a) Use the pretransfusion sample from 4 days ago ✓
b) Inform the nurse that a new sample must be obtained
c) Request more information as to why the request for 2 more units is needed
d) See if any PST samples were drawn from the morning run that may be used

The correct answer is A. Recipients who have been transfused with a blood component containing red cells or pregnant within the preceding three months, or if the history of transfusion or pregnancy is uncertain or unknown, the blood sample for compatibility testing shall be collected within 96 hours prior to transfusion (1) (2). The original blood sample may be used to crossmatch additional units after transfusion for up to 96 hours (1). The fail rate on this question can be partly attributed to a knowledge gap however, the wording could be misleading as it does not make it clear that the patient had not been transfused prior to this sample being drawn. This question will be reworded to clarify that point the next time it is used.

Question 5: Quality Assurance Module – Basic Level

What is the acceptable shelf life of a unit of red cells, stored at 1°C to 6°C if the seal has been entered?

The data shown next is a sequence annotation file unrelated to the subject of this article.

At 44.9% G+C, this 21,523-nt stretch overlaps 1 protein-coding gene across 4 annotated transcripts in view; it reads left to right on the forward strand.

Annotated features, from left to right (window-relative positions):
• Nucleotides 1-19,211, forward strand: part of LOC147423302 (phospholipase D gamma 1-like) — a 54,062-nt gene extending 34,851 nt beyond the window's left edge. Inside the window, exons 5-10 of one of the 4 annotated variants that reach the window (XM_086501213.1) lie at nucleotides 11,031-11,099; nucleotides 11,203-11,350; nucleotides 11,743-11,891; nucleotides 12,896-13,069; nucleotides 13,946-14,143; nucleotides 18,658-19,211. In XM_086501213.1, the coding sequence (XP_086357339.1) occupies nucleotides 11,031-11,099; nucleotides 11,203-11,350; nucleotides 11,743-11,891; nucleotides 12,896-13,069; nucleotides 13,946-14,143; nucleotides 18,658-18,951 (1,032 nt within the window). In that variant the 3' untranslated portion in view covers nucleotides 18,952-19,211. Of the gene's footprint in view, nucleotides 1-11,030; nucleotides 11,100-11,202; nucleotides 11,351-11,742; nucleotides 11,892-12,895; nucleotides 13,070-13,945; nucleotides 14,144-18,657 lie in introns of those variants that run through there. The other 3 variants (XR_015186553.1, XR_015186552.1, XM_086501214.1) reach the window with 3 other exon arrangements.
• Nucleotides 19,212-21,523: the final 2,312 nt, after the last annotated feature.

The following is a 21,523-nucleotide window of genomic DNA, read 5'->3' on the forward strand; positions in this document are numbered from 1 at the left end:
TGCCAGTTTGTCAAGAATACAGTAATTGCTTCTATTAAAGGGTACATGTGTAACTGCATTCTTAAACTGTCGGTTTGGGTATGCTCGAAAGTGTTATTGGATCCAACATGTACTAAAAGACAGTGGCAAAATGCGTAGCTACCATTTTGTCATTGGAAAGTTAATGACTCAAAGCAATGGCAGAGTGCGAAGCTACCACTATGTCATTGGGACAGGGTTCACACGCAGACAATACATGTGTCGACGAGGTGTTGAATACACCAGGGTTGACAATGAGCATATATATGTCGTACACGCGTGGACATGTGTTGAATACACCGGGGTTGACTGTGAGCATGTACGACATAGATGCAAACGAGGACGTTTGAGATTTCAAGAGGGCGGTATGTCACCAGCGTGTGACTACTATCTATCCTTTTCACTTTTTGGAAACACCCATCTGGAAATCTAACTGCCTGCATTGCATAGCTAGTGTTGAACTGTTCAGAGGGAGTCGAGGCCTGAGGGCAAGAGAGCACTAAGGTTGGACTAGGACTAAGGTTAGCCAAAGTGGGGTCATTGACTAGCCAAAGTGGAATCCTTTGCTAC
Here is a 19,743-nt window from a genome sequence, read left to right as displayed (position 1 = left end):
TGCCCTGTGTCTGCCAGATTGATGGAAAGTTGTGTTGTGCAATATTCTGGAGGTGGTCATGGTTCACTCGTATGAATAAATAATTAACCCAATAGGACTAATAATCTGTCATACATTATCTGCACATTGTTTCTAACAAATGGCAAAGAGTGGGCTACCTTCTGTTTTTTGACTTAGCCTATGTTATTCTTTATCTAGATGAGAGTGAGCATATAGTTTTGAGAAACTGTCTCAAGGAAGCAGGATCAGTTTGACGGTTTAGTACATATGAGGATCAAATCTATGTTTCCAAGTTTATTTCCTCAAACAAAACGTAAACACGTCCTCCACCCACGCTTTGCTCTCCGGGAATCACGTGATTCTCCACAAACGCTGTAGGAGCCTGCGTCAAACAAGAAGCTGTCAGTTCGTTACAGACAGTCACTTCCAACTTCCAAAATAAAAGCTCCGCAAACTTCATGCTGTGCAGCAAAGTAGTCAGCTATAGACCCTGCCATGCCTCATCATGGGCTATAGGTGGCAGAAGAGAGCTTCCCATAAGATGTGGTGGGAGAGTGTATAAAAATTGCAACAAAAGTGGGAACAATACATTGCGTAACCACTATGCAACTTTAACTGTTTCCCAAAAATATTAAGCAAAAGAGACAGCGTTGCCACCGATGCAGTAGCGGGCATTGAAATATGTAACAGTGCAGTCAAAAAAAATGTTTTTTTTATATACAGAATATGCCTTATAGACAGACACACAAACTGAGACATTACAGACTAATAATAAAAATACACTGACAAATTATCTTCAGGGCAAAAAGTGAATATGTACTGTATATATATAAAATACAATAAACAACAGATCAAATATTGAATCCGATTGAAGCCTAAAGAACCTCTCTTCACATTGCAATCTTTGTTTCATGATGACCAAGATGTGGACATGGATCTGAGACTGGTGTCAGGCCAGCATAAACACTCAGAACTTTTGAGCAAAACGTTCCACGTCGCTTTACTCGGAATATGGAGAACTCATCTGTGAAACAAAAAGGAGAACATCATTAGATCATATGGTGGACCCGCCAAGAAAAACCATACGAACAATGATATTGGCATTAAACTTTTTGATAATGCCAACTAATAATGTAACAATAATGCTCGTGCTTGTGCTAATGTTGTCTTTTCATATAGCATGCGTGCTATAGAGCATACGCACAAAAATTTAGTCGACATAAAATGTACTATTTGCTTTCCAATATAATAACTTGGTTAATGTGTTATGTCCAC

a) 4 hours
b) 6 hours
c) 24 hours ✓
d) 48 hours

The correct answer is C. An open system of RBCs must be stored at 1-6°C and used within 24 hours or be discarded. Refrigeration of the opened unit is essential and can no longer be used after 24 hours. This is to prevent the possibility of bacterial contamination and proliferation in the unit due to introduction of air when the unit was entered. If the unit is stored at room temperature, it is only acceptable to use it within 4 hours.

“If the sterile seal on a system containing blood components is breached at any time during processing, the system shall be treated as an open system from the time the breach occurred. In an open system, blood components stored at 1 to 6°C shall be given a reduced expiration time of 24 h (1).”

This question is fair, and this standard ensures the safety of the RBC unit. The fail rate identifies a knowledge gap.

If you have any question, comments or feedback on these questions, or any resource, please contact ORBCoN here or at info@transfusionontario.org.

References:

  1. CSA. CSA Z902-15 Blood and blood components: Canadian Standards Association; 2015.
  2. CSTM. Standards for Hospital Transfusion Services Version 4: CSTM; 2017.
  3. AABB. Technical Manual 19th Edition Fung MK, Eder AF, Spitalnik SL, Westhoff CM, editors.; 2017.
  4. Micro Typing Systems, Inc. Instructions for use MTS anti-IgG Card Florida: Ortho-Clinical Diagnostics Company; 2008-2016.